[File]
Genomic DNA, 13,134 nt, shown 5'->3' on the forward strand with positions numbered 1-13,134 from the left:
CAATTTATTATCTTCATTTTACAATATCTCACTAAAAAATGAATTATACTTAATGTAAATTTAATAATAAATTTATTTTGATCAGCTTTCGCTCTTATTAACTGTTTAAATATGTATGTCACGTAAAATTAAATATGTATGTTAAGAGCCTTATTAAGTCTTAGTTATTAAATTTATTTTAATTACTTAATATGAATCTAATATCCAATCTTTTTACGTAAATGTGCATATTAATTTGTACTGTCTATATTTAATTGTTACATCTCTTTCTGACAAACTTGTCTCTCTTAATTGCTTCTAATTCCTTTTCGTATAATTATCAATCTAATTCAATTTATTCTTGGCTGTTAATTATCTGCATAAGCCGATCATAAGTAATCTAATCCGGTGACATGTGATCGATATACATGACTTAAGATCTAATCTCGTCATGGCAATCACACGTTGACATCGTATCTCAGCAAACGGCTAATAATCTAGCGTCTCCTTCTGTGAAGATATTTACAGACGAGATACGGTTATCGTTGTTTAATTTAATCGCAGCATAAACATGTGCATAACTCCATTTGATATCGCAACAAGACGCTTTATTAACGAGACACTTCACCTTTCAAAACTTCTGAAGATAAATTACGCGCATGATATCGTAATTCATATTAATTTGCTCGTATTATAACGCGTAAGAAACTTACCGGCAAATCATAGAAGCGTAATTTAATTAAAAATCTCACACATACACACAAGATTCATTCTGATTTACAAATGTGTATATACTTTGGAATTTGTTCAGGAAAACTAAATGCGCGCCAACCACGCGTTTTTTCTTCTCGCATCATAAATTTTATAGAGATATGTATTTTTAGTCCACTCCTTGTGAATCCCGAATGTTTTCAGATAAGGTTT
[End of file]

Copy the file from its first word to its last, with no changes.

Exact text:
Genomic DNA, 13,134 nt, shown 5'->3' on the forward strand with positions numbered 1-13,134 from the left:
CAATTTATTATCTTCATTTTACAATATCTCACTAAAAAATGAATTATACTTAATGTAAATTTAATAATAAATTTATTTTGATCAGCTTTCGCTCTTATTAACTGTTTAAATATGTATGTCACGTAAAATTAAATATGTATGTTAAGAGCCTTATTAAGTCTTAGTTATTAAATTTATTTTAATTACTTAATATGAATCTAATATCCAATCTTTTTACGTAAATGTGCATATTAATTTGTACTGTCTATATTTAATTGTTACATCTCTTTCTGACAAACTTGTCTCTCTTAATTGCTTCTAATTCCTTTTCGTATAATTATCAATCTAATTCAATTTATTCTTGGCTGTTAATTATCTGCATAAGCCGATCATAAGTAATCTAATCCGGTGACATGTGATCGATATACATGACTTAAGATCTAATCTCGTCATGGCAATCACACGTTGACATCGTATCTCAGCAAACGGCTAATAATCTAGCGTCTCCTTCTGTGAAGATATTTACAGACGAGATACGGTTATCGTTGTTTAATTTAATCGCAGCATAAACATGTGCATAACTCCATTTGATATCGCAACAAGACGCTTTATTAACGAGACACTTCACCTTTCAAAACTTCTGAAGATAAATTACGCGCATGATATCGTAATTCATATTAATTTGCTCGTATTATAACGCGTAAGAAACTTACCGGCAAATCATAGAAGCGTAATTTAATTAAAAATCTCACACATACACACAAGATTCATTCTGATTTACAAATGTGTATATACTTTGGAATTTGTTCAGGAAAACTAAATGCGCGCCAACCACGCGTTTTTTCTTCTCGCATCATAAATTTTATAGAGATATGTATTTTTAGTCCACTCCTTGTGAATCCCGAATGTTTTCAGATAAGGTTT